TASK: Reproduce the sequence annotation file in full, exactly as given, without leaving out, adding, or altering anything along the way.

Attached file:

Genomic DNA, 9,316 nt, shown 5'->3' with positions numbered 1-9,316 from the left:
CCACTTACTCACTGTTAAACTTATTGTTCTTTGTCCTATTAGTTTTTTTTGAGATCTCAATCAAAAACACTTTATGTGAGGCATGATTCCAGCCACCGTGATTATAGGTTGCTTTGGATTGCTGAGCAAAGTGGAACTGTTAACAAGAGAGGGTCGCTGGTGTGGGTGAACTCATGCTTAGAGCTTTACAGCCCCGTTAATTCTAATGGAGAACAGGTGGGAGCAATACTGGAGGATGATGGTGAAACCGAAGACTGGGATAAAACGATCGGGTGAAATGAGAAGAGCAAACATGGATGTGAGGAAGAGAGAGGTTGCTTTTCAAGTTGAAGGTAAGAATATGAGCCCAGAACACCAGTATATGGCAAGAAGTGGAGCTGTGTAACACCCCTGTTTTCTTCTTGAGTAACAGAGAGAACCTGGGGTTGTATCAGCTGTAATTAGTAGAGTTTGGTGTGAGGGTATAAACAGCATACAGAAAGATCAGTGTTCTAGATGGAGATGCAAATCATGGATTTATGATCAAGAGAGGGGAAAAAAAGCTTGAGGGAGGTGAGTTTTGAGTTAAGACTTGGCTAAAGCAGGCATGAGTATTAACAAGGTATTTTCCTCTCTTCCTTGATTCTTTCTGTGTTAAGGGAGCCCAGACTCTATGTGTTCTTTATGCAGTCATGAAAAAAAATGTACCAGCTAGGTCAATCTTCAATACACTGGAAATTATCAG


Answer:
Genomic DNA, 9,316 nt, shown 5'->3' with positions numbered 1-9,316 from the left:
CCACTTACTCACTGTTAAACTTATTGTTCTTTGTCCTATTAGTTTTTTTTGAGATCTCAATCAAAAACACTTTATGTGAGGCATGATTCCAGCCACCGTGATTATAGGTTGCTTTGGATTGCTGAGCAAAGTGGAACTGTTAACAAGAGAGGGTCGCTGGTGTGGGTGAACTCATGCTTAGAGCTTTACAGCCCCGTTAATTCTAATGGAGAACAGGTGGGAGCAATACTGGAGGATGATGGTGAAACCGAAGACTGGGATAAAACGATCGGGTGAAATGAGAAGAGCAAACATGGATGTGAGGAAGAGAGAGGTTGCTTTTCAAGTTGAAGGTAAGAATATGAGCCCAGAACACCAGTATATGGCAAGAAGTGGAGCTGTGTAACACCCCTGTTTTCTTCTTGAGTAACAGAGAGAACCTGGGGTTGTATCAGCTGTAATTAGTAGAGTTTGGTGTGAGGGTATAAACAGCATACAGAAAGATCAGTGTTCTAGATGGAGATGCAAATCATGGATTTATGATCAAGAGAGGGGAAAAAAAGCTTGAGGGAGGTGAGTTTTGAGTTAAGACTTGGCTAAAGCAGGCATGAGTATTAACAAGGTATTTTCCTCTCTTCCTTGATTCTTTCTGTGTTAAGGGAGCCCAGACTCTATGTGTTCTTTATGCAGTCATGAAAAAAAATGTACCAGCTAGGTCAATCTTCAATACACTGGAAATTATCAG